A puppy is truly a wonderful addition to any home. Dogs and children are natural companions, and even adults find that puppies are great for bringing smiles. With that said, however, they are also a lot of hard work and require training from Day One in order to develop into a healthy happy companion. When your new puppy comes home, it is time to start laying down ground rules.
One thing that you must keep in mind is that what is cute in a puppy is rarely cute in an adult dog. This means that you need to start training right away. When your new dog arrives, it is time to start setting the rules.
For starters, If the dog jumps, nips, or behaves improperly, you need to show it that this behavior is displeasing to you. You don’t have to scold or punish the dog, but instead you will need to calmly move them away from whatever is provoking them, and this will alter their behavior. Offer praise for good behavior and you will see changes very quickly.
The worst thing you can do with a new puppy is to hit or strike it. To a puppy, peeing or chewing is natural behavior, and it will not associate the punishment with its actions no matter how quickly you move after the event to punish it. Dogs have different rules to us, and you can’t explain to it why pooping on your rug is bad. Instead it will become fearful of you as it will associate you with what it sees as unprovoked aggressive behavior.
Dogs learn primarily by observing their pack-mates, and they learn fastest when positive behavior is reinforced. So giving a puppy a treat the one time it pees in the correct place, or releases a stolen toy without a fight, is the correct way to train it.
In terms of feeding, if your puppy was just weaned, ask the breeder or shelter if it has been introduced to solid foods. If so, you can feed puppy food twice daily. If the dog has had milk only, you will want to mix milk substitute and puppy food for a few days until the dog’s digestive system has adjusted. If the dog is particularly young do not leave it alone for more than 5-6 hours at a stretch. Besides scaring the dog with this constant ‘abandonment’, their bellies get empty very fast, and just with a human baby, they require constant feeding to keep their blood sugar up. A constantly hungry puppy can very quickly become a stressed, sick puppy. If this is a problem then you might want to consider getting a slightly older puppy that will accept solid food.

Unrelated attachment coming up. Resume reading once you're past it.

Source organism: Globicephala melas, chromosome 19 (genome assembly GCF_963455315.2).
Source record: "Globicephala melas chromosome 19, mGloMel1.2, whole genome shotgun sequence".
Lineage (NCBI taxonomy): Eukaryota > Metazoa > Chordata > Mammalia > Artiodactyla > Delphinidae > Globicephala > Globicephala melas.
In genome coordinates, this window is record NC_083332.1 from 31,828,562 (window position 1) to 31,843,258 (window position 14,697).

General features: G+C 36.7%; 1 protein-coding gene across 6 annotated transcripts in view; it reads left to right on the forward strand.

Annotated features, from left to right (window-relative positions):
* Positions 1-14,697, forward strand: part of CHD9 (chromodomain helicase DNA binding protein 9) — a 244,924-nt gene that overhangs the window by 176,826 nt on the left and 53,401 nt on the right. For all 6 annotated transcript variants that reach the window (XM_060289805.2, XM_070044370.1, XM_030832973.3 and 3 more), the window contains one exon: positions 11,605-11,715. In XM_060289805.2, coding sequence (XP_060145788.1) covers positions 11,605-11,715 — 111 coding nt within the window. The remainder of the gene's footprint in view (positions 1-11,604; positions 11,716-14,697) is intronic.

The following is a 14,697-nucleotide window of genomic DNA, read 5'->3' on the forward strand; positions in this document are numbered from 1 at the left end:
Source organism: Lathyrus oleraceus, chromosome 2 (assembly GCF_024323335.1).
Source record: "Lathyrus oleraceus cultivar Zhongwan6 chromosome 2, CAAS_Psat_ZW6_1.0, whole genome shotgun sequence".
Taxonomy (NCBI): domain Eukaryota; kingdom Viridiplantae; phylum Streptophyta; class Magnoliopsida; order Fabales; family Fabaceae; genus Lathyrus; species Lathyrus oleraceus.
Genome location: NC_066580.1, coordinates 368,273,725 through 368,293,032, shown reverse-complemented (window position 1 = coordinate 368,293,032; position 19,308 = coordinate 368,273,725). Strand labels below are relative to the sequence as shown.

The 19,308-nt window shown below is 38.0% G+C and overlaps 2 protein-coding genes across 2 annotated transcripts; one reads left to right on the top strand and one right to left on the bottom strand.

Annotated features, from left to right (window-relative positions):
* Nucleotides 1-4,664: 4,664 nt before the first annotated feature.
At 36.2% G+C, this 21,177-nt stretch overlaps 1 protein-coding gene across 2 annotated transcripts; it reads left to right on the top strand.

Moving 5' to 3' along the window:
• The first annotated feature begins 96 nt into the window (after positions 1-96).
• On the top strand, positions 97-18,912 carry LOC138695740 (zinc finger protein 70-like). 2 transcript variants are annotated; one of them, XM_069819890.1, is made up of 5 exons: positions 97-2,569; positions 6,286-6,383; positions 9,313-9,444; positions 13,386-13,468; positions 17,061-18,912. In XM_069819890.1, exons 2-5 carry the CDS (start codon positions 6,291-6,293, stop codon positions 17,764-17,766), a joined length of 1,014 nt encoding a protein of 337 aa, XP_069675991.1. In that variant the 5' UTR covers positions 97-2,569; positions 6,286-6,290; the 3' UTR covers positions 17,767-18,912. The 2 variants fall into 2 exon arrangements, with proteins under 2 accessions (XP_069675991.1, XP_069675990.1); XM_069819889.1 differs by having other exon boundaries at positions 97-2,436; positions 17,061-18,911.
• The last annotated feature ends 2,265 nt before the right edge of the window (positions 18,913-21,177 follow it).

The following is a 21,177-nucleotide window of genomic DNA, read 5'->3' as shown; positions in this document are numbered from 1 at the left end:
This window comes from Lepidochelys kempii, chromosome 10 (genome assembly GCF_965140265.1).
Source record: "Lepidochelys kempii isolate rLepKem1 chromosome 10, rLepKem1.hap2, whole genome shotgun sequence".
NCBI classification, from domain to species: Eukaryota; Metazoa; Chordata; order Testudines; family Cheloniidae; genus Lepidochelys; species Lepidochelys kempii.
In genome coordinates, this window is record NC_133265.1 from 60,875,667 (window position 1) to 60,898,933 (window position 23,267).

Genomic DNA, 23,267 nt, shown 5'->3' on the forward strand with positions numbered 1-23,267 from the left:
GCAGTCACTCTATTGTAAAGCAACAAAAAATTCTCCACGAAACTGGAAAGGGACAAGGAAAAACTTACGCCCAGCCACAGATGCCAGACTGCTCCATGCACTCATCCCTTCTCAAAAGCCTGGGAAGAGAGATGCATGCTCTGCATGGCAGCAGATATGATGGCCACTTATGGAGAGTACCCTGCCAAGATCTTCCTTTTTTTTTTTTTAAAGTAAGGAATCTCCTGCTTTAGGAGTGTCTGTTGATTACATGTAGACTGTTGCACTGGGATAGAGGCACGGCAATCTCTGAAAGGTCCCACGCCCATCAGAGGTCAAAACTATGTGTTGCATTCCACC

To begin with, its recommended that you keep your new puppy in one small room, where they have a pen (for a younger puppy) or a bed (for an older puppy) where they can feel safe. Make sure they have a fresh bowl of water available at all times and easy access to their food bowl. It is best if the room has a window so they can have some natural light and fresh air – if they make a mess it’s not healthy (or pleasant) for them to breathe in the smell all day shut in a confined space.
Invest a few dollars in a night-light so they will not be anxious and cry in the dark when it becomes night. If you wonder why your puppy cries excessively during the first few weeks when shut away at night, remember that dogs sleep in packs for protection. A puppy recently separated from his mother will instinctively feel like it has been abandoned by its pack and will cry for it’s mother’s protection. In this case, try leaving a TV or radio on quietly to soothe the puppy and provide reassurance that it has not been left alone at the mercy of predators in the darkness.. Really, a puppy is not so different in many ways from a human child!
Caring for a new dog can be great fun, and with the right information, you can ensure that your new role as puppy parent gets off to a great start.